Shocking story swerves and the times at which they happen

Apparently, titles are optional in wordpress posts. Or so I’m assuming, because when I went to make this post, the words “Title (optional)” appeared in the title space. Who knew?

Anyway.

I recently watched the film The Village for the first time. I have come to understand that its main draw, the series of twists that start happening towards the end, is the primary reason for which thousands of people love it and hate it.

It is my humble opinion that it was okay, but it could have done better. And not by making any major changes to the story or the twists, but rather by altering the time at which they happen.

If you plan to see this film sometime in the foreseeable future and are not keen on spoilers, do not highlight the space between where this sentence ends and the next paragraph begins, but kindly do so if your situation is another.

Towards the end of the film, it is revealed that the mysterious monsters which have been haunting the villagers are an invention of the village elders to keep people from going away to the equally mysterious towns (we’ll call this Twist A). As the heroine, a blind girl, travels through the woods after learning this secret (but being told that the fabricated legend began because the elders had previously heard rumours of monsters in the woods) and meets another monster that looks very much real to the audience, but then turns out to be a slightly different costume than the others, worn by Adrien Brody’s insane character (Twist B). Finally, when the blind girl reaches the edge of the forest, it turns out that the “towns” are actually a modern city and the whole settler-village thing was a ploy by the elders to escape the violence and greed of modern society (Twist C).

While this brew, I believe, results in at least a memorable film, its impression could have been made stronger by changing the order of things around for a bit– for instance, Twist A (the shed’s contents) should logically come before  Twist B (the last monster), but the proximity between the two could be a bit more narrow to maximise the amount of tension a first-time viewer would feel for as long as Twist A remained a secret. The reason Twist B works is because of the secret Twist A reveals, but that does not necessarily mean there needs to be too much space between the two.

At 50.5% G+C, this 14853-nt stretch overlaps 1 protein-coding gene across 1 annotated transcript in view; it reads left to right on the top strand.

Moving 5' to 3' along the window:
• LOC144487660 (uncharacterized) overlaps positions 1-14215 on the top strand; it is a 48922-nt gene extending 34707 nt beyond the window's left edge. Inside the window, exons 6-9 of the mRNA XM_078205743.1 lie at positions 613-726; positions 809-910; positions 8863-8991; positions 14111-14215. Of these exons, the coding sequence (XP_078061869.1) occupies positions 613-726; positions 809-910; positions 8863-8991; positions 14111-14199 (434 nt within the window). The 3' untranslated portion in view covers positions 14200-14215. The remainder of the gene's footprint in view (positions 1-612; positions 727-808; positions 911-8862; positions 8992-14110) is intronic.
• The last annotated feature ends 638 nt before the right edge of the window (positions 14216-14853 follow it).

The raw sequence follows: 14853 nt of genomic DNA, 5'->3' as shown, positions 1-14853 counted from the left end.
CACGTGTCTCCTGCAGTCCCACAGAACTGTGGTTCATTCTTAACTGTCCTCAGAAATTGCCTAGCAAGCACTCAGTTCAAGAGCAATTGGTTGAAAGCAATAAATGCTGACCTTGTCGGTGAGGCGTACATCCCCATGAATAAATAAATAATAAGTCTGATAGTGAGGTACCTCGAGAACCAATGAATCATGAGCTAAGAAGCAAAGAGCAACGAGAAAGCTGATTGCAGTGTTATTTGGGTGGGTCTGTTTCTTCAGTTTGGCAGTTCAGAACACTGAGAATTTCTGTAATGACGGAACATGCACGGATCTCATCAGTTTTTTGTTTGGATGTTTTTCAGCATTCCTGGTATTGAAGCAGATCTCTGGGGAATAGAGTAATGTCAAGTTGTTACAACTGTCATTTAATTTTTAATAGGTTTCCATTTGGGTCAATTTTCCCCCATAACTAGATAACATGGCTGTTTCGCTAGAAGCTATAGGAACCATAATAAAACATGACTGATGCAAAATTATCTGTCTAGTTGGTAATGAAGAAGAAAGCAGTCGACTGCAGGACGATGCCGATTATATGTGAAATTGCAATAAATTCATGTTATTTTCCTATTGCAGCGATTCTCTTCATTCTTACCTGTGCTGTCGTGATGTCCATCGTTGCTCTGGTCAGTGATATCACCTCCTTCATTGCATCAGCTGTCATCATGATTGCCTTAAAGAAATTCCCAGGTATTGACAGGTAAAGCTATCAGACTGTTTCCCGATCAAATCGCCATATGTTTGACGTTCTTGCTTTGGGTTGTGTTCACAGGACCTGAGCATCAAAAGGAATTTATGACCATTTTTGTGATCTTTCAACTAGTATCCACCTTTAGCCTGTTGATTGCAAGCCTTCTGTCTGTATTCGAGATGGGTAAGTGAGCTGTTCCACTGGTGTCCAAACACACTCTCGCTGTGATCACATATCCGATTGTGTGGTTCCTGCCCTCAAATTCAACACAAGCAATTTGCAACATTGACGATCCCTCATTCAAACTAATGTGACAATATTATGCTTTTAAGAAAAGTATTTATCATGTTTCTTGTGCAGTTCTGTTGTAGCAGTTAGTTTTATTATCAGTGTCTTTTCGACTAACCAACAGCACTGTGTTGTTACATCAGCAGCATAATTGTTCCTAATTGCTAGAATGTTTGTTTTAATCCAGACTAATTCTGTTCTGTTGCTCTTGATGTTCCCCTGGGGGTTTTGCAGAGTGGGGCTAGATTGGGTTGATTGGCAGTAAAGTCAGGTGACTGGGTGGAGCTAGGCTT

On the other hand, a source of mystery that felt underplayed in my opinion was the nature of the towns (Twist C), the other big mystery along with the monsters. Once the revelation of Twist A happens, it starts to become clear that, independently of the monsters, there is something not quite right about the towns that makes the elders rather keen on dissuading people from going there– a potentially fantastic way of playing up the tension of the mysteries in an imaginative enough person (perhaps the towns and the monsters are somehow related?) although what comes of that, while memorable, was not quite played to be as impacting as it could have been. In fact, I believe that adding this sense of mystery, especially from earlier on, could have salvaged a lot of complaints about what actually happens with Twist C coming out of nowhere just to be shocking.

So, that’s one way a bit of tweaking with the order and form in which things happen can be used to make an adequate story into a great story. Perhaps you’ve crafted something that, in retrospect, could yet be improved by making tweaks of this nature? Next time you have anything exciting in mind, look and see.

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About ikerrivercast

Iker Rivercast is a natural born loner with a knack for writing and programming. When he's not sleeping or otherwise putting off being productive, you'll likely find him trying something new with his written work. View all posts by ikerrivercast

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